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I've come to use AES/SIC for my purpose as I want to write an encrypted file and read it back with the possibility to seek (I only need to read parts of it and don't want to decrypt the whole file just to read a single part of it).

SIC (using Bouncy Castle) looked promising. I've implemented a stream which is seekable but ended up with a weird issue. I wrote a few values and suddenly at a specific point data become a mess. I investigated into BC and how SIC was implemented. My conclusion: Each time I call Write on the stream, the block number is used and transformed as nonce and internally the counter is increased. In my case I wrote Major and Minor of my version number in single calls, but read it in one go. The one part was okay, the other was a random number.

I now struggle with this, because I need to write the file differently than I would read it. Like writing in intermediate streams to create header files with relative positions in order to seek to the right position later. But since I am writing the header part and the whole body in one go, but read them sequentially field by field, it would not work.

My idea was to introduce a method, which calculates the counter by the current block number. Thus I could write multiple times with the same outcome until the block size has exceeded.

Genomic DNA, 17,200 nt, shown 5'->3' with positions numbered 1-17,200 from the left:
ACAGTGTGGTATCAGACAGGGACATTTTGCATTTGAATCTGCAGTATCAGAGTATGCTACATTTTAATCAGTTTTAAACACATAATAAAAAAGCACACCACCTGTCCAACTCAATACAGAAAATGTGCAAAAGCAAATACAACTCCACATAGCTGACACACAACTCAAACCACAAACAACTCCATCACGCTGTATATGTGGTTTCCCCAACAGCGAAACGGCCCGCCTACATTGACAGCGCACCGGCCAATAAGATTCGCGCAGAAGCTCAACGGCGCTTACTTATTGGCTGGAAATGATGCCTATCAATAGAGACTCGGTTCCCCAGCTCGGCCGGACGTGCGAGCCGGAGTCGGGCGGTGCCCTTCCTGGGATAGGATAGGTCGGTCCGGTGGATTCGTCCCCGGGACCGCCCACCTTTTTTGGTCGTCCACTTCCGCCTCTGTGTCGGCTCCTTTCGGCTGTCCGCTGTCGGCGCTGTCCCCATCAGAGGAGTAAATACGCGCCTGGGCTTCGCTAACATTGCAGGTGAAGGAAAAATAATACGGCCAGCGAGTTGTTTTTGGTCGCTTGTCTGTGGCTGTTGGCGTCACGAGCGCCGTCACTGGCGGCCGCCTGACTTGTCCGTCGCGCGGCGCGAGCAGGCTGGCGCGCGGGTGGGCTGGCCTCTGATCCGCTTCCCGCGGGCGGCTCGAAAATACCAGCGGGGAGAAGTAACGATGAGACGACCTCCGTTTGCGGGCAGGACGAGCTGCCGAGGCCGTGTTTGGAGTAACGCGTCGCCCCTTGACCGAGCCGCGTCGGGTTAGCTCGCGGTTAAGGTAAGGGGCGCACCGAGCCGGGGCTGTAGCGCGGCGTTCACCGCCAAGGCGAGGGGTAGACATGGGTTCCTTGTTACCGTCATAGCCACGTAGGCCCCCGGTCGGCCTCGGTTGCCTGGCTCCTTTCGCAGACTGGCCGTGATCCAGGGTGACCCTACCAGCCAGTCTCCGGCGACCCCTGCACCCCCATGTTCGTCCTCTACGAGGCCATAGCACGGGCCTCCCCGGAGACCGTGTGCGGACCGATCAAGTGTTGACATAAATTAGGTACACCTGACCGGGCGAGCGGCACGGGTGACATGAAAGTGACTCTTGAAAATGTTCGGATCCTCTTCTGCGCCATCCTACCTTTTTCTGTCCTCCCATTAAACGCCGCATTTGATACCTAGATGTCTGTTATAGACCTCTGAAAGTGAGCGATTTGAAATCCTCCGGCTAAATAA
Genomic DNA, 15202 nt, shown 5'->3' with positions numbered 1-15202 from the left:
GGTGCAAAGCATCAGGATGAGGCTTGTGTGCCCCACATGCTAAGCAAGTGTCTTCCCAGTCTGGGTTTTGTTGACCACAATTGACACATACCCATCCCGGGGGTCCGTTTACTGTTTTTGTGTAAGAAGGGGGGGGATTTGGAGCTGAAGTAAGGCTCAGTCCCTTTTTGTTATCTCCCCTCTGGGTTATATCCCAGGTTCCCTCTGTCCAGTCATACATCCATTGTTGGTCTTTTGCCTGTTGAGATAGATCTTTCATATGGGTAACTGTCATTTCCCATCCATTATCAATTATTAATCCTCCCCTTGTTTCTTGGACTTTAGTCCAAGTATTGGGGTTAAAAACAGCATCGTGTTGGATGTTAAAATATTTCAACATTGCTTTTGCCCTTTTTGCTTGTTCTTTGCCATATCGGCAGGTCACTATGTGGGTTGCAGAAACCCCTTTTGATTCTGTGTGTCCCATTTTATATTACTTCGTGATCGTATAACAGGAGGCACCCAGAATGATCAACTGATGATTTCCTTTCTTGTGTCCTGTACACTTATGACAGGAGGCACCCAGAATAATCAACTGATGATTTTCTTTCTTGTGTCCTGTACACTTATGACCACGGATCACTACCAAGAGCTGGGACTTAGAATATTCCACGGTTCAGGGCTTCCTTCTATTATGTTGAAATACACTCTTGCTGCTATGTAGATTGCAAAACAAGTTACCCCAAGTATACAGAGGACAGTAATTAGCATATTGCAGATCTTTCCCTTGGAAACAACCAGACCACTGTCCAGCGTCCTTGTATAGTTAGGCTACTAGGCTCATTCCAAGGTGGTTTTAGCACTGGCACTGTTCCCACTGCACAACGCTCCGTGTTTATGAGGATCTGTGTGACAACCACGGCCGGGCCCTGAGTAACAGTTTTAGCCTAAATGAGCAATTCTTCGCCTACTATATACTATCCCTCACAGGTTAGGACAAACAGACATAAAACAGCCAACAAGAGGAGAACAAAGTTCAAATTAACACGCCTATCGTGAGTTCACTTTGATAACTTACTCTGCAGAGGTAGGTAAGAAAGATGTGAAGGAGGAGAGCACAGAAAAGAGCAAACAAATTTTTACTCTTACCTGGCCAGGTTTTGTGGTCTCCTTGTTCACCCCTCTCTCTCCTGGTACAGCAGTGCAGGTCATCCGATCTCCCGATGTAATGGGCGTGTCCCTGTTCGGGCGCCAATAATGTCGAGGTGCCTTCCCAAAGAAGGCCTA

TL;DR: I'm no expert on cryptography, so here's what I want to know: Is it safe to calculate the counter based on the block number in the stream rather than increasing it every write? After all it's more predictable.

Alternatively what would be a good way to go? Is there any encryption algorithm / cipher mode which allows me to write and read in unequal amounts and is still seekable?

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    $\begingroup$ Sounds like a kind of database would be more applicable… as you’ld be encrypting/decrypting individual entries in an easy to manage way, instead of practically replicating the same idea on your own and hitting implementation annoyances like the ones you’re fighting with (which is solvable; but why make it hard on yourself when a DB would be easier). Now, there are scenarios where a DB isn’t an option – but those are borderline cases, which makes me ask: Is there any reason a DB (like SQLite) wouldn’t be an option? Especially, since most DB solutions come with build-in encryption options... $\endgroup$ – e-sushi Jun 15 '18 at 10:24
  • $\begingroup$ You're right... I haven't thought much about databases and kinda forgot about them being able to be encrypted. I guess I'll go this way then. I thought about creating a counter which is generated by the block number, but this probably makes it a lot less safe and probably induces a few other problems. $\endgroup$ – SharpShade Jun 15 '18 at 15:14
  • $\begingroup$ As short appendix: I looked up encryption in databases and ended up with only commerical extensions which are massively expensive (compared to what I need and what I got to do). So I went with encrypting the whole file in one go using CBC. It's just not worth changing all again and a file is still a bit more flexible for my purposes. $\endgroup$ – SharpShade Jun 19 '18 at 6:38

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